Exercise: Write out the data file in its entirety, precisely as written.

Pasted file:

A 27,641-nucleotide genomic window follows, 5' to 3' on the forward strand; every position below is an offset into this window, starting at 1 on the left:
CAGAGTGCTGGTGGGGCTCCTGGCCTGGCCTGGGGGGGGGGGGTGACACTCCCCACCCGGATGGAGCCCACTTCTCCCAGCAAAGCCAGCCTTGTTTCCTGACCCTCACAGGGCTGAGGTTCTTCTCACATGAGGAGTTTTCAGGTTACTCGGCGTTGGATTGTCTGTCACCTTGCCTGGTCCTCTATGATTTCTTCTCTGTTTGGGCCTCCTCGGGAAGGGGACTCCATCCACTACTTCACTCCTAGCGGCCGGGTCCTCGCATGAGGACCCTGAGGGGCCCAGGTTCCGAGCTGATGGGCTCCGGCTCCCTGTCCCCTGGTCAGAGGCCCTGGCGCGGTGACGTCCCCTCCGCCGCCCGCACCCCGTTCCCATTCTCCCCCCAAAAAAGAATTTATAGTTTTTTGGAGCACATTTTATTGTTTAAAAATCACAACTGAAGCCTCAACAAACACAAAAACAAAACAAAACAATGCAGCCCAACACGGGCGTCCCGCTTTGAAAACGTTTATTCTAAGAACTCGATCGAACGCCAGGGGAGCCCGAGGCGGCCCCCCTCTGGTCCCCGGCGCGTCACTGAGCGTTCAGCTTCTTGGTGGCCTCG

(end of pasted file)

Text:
A 27,641-nucleotide genomic window follows, 5' to 3' on the forward strand; every position below is an offset into this window, starting at 1 on the left:
CAGAGTGCTGGTGGGGCTCCTGGCCTGGCCTGGGGGGGGGGGGTGACACTCCCCACCCGGATGGAGCCCACTTCTCCCAGCAAAGCCAGCCTTGTTTCCTGACCCTCACAGGGCTGAGGTTCTTCTCACATGAGGAGTTTTCAGGTTACTCGGCGTTGGATTGTCTGTCACCTTGCCTGGTCCTCTATGATTTCTTCTCTGTTTGGGCCTCCTCGGGAAGGGGACTCCATCCACTACTTCACTCCTAGCGGCCGGGTCCTCGCATGAGGACCCTGAGGGGCCCAGGTTCCGAGCTGATGGGCTCCGGCTCCCTGTCCCCTGGTCAGAGGCCCTGGCGCGGTGACGTCCCCTCCGCCGCCCGCACCCCGTTCCCATTCTCCCCCCAAAAAAGAATTTATAGTTTTTTGGAGCACATTTTATTGTTTAAAAATCACAACTGAAGCCTCAACAAACACAAAAACAAAACAAAACAATGCAGCCCAACACGGGCGTCCCGCTTTGAAAACGTTTATTCTAAGAACTCGATCGAACGCCAGGGGAGCCCGAGGCGGCCCCCCTCTGGTCCCCGGCGCGTCACTGAGCGTTCAGCTTCTTGGTGGCCTCG